In JMIR public health and surveillance
BACKGROUND : Mobility restriction is one of the primary measures used to restrain the spread of COVID-19 in the pandemic all over the world. Governments implemented and relaxed various mobility restriction measures in the absence of evidence for almost three years, which caused severe adverse outcomes in health, society and economy.
OBJECTIVE : This study aims to quantify the impact of mobility reduction on COVID-19 transmission according to mobility distance, locations and demographic factors to identify hotspots of transmission and guide public health policies.
METHODS : Millions of the anonymized, aggregated mobile phone position data between Jan 1 and Feb 24, 2020 was collected for the nine mega cities Greater Bay Area (GBA), China. A generalized linear model (GLM) was established to test the association between mobility volume (number of trips) and COVID-19 transmission. Subgroups analysis was also performed for sex, age, travel locations and travel distance. The statistical interaction terms were included in a variety of models that express different relations between the involved variables.
RESULTS : The GLM analysis demonstrated a significant association between the COVID-19 growth rate ratio (GR) and mobility volume. A stratification analysis revealed a higher effect of mobility volume on the COVID-19 growth rate ratio (GR) among people aged 50-59 years (a decrease of 13.17% for GR per 10% reduction of mobility volume for persons 50-59 years, P <.001) than for other age groups (a decrease of 7.80%, 10.43%, 7.48%, 8.01%, 10.43% for age groups of ≤18, 19-29, 30-39, 40-49, ≥ 60 years, respectively, Pinteraction=.024). The impact of mobility reduction on COVID-19 transmission was higher in transit stations and shopping areas: a decrease of 0.67, 0.53, 0.30, 0.37, 0.44, 0.32 for instantaneous reproduction number R(t) per 10% reduction in mobility volume to transit stations, shopping, work, school, recreation, and other locations, separately (Pinteraction=.016). The association between reduction in mobility volume and COVID-19 transmission was lower with decreasing mobility distance as there was significant interaction between mobility volume and mobility distance on R(t) (Pinteraction<.001). Specifically, the R(t) reduced by 11.97% per 10% reduction of mobility volume when the mobility distance increased to 110% (Spring Festival), by 6.74% when distance remained unchanged and by 1.52% when the distance decreased to 90%.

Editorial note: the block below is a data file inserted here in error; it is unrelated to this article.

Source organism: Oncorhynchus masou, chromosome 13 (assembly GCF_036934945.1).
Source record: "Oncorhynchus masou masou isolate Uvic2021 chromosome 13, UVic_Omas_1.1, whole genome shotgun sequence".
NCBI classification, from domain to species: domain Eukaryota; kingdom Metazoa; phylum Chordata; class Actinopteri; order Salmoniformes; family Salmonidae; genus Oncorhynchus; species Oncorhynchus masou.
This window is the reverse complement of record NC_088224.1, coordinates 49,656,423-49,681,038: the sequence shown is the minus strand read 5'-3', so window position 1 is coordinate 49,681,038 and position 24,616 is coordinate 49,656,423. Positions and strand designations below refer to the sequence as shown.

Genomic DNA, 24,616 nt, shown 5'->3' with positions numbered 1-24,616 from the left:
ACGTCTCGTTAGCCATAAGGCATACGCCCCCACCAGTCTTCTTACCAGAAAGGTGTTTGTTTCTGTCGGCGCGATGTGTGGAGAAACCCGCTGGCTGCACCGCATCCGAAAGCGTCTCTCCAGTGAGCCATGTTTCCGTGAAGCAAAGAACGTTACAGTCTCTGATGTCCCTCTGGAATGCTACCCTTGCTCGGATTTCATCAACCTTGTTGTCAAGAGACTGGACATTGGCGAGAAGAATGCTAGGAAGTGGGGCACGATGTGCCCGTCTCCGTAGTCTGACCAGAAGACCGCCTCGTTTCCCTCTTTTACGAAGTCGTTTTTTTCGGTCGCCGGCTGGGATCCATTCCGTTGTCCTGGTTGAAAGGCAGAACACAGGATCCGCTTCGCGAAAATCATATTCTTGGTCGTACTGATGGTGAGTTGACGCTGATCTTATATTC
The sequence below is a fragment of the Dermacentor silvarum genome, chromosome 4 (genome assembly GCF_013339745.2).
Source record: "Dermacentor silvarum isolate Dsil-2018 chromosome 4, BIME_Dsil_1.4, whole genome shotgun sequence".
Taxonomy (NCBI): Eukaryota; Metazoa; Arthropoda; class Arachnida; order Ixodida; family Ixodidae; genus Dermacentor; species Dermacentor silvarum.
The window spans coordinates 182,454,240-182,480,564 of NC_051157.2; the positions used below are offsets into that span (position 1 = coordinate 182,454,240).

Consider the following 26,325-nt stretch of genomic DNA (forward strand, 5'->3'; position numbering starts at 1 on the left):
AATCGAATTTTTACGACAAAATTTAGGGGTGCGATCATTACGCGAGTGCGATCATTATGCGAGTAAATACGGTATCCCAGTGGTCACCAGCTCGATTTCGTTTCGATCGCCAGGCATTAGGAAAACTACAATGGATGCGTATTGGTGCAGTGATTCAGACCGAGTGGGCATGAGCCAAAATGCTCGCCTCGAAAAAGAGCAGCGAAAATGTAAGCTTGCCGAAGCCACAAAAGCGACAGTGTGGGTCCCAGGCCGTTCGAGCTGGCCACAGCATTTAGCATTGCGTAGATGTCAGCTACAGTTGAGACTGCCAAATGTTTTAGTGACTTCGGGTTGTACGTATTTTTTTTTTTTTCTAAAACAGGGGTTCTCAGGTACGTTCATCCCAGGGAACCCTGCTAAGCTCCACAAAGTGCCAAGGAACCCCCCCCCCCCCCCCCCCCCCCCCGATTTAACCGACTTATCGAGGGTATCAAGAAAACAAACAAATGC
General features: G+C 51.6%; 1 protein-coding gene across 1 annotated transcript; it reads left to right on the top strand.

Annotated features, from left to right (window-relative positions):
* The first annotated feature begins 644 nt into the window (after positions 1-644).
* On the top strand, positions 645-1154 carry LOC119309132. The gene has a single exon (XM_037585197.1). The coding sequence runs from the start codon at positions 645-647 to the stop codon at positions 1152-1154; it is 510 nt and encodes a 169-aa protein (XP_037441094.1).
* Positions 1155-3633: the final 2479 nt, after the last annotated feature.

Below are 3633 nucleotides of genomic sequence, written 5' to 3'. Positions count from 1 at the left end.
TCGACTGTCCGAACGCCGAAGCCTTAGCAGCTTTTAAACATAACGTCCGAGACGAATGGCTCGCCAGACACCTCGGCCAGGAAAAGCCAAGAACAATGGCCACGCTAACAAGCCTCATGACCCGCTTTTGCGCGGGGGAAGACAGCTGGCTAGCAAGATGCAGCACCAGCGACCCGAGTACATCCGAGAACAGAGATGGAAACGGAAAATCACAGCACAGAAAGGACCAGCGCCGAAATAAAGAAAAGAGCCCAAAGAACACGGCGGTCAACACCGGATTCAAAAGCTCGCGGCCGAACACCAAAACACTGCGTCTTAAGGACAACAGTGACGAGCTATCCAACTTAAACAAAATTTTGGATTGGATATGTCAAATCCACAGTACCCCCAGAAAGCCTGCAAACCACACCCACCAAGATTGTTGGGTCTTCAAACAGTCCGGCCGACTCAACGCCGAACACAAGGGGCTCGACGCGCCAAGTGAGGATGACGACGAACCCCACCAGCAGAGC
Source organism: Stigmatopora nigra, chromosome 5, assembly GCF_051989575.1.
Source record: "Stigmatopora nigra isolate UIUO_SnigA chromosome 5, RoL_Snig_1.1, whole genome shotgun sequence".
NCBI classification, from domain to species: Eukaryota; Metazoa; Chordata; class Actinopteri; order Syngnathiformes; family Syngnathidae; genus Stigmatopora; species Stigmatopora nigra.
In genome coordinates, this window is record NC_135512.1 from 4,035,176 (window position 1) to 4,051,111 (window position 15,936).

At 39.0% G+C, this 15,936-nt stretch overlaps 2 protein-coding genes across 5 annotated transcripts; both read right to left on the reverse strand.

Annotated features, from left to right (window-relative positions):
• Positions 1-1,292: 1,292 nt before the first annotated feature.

CONCLUSIONS : The association between mobility reduction and COVID-19 transmission significantly varied by mobility distance, locations and age. The substantially higher impact of mobility volume on COVID-19 transmission in longer travel distance, certain age groups, and for specific travel destinations highlights the potential to optimize the effectiveness of mobility restriction strategies. The results from our study demonstrate the power of having a mobility network using mobile phone data for surveillance that monitor movement at a detailed level to measure the potential impacts of future pandemics.
Xia Jizhe, Yin Kun, Yue Yang, Li Qingquan, Wang Xiling, Hu Dongsheng, Wang Xiong, Du Zhanwei, Cowling Ben J, Chen Erzhen, Zhou Ying